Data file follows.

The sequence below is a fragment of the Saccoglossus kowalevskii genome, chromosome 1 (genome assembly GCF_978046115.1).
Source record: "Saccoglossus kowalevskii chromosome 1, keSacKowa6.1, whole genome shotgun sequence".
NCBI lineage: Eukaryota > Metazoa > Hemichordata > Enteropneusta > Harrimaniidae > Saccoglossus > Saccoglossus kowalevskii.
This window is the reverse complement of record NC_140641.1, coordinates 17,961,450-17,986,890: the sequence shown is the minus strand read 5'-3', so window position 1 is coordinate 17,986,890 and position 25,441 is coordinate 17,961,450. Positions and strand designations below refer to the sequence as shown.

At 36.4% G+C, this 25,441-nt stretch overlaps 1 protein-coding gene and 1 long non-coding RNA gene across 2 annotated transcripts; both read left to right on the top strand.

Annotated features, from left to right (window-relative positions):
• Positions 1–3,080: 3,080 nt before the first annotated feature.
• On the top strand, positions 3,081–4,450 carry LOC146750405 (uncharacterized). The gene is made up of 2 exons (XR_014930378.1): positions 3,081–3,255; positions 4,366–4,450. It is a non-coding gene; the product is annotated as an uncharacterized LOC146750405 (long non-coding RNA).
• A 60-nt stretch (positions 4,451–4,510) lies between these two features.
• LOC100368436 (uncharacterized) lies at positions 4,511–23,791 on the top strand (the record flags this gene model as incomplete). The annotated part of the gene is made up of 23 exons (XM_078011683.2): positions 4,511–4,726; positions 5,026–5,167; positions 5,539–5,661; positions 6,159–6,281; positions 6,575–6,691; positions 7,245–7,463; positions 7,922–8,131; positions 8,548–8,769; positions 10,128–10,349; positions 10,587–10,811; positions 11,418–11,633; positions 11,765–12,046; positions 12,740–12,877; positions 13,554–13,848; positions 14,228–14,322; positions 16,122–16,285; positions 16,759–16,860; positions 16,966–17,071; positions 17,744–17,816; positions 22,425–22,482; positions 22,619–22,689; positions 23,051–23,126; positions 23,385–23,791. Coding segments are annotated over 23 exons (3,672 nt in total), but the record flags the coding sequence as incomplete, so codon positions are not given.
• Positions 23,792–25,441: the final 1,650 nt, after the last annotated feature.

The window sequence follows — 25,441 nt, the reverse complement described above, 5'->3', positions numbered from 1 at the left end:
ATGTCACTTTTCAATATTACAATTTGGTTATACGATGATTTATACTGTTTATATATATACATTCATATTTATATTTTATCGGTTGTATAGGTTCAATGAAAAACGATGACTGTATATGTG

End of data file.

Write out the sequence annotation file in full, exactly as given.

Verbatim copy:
The sequence below is a fragment of the Saccoglossus kowalevskii genome, chromosome 1 (genome assembly GCF_978046115.1).
Source record: "Saccoglossus kowalevskii chromosome 1, keSacKowa6.1, whole genome shotgun sequence".
NCBI lineage: Eukaryota > Metazoa > Hemichordata > Enteropneusta > Harrimaniidae > Saccoglossus > Saccoglossus kowalevskii.
This window is the reverse complement of record NC_140641.1, coordinates 17,961,450-17,986,890: the sequence shown is the minus strand read 5'-3', so window position 1 is coordinate 17,986,890 and position 25,441 is coordinate 17,961,450. Positions and strand designations below refer to the sequence as shown.

At 36.4% G+C, this 25,441-nt stretch overlaps 1 protein-coding gene and 1 long non-coding RNA gene across 2 annotated transcripts; both read left to right on the top strand.

Annotated features, from left to right (window-relative positions):
• Positions 1–3,080: 3,080 nt before the first annotated feature.
• On the top strand, positions 3,081–4,450 carry LOC146750405 (uncharacterized). The gene is made up of 2 exons (XR_014930378.1): positions 3,081–3,255; positions 4,366–4,450. It is a non-coding gene; the product is annotated as an uncharacterized LOC146750405 (long non-coding RNA).
• A 60-nt stretch (positions 4,451–4,510) lies between these two features.
• LOC100368436 (uncharacterized) lies at positions 4,511–23,791 on the top strand (the record flags this gene model as incomplete). The annotated part of the gene is made up of 23 exons (XM_078011683.2): positions 4,511–4,726; positions 5,026–5,167; positions 5,539–5,661; positions 6,159–6,281; positions 6,575–6,691; positions 7,245–7,463; positions 7,922–8,131; positions 8,548–8,769; positions 10,128–10,349; positions 10,587–10,811; positions 11,418–11,633; positions 11,765–12,046; positions 12,740–12,877; positions 13,554–13,848; positions 14,228–14,322; positions 16,122–16,285; positions 16,759–16,860; positions 16,966–17,071; positions 17,744–17,816; positions 22,425–22,482; positions 22,619–22,689; positions 23,051–23,126; positions 23,385–23,791. Coding segments are annotated over 23 exons (3,672 nt in total), but the record flags the coding sequence as incomplete, so codon positions are not given.
• Positions 23,792–25,441: the final 1,650 nt, after the last annotated feature.

The window sequence follows — 25,441 nt, the reverse complement described above, 5'->3', positions numbered from 1 at the left end:
ATGTCACTTTTCAATATTACAATTTGGTTATACGATGATTTATACTGTTTATATATATACATTCATATTTATATTTTATCGGTTGTATAGGTTCAATGAAAAACGATGACTGTATATGTG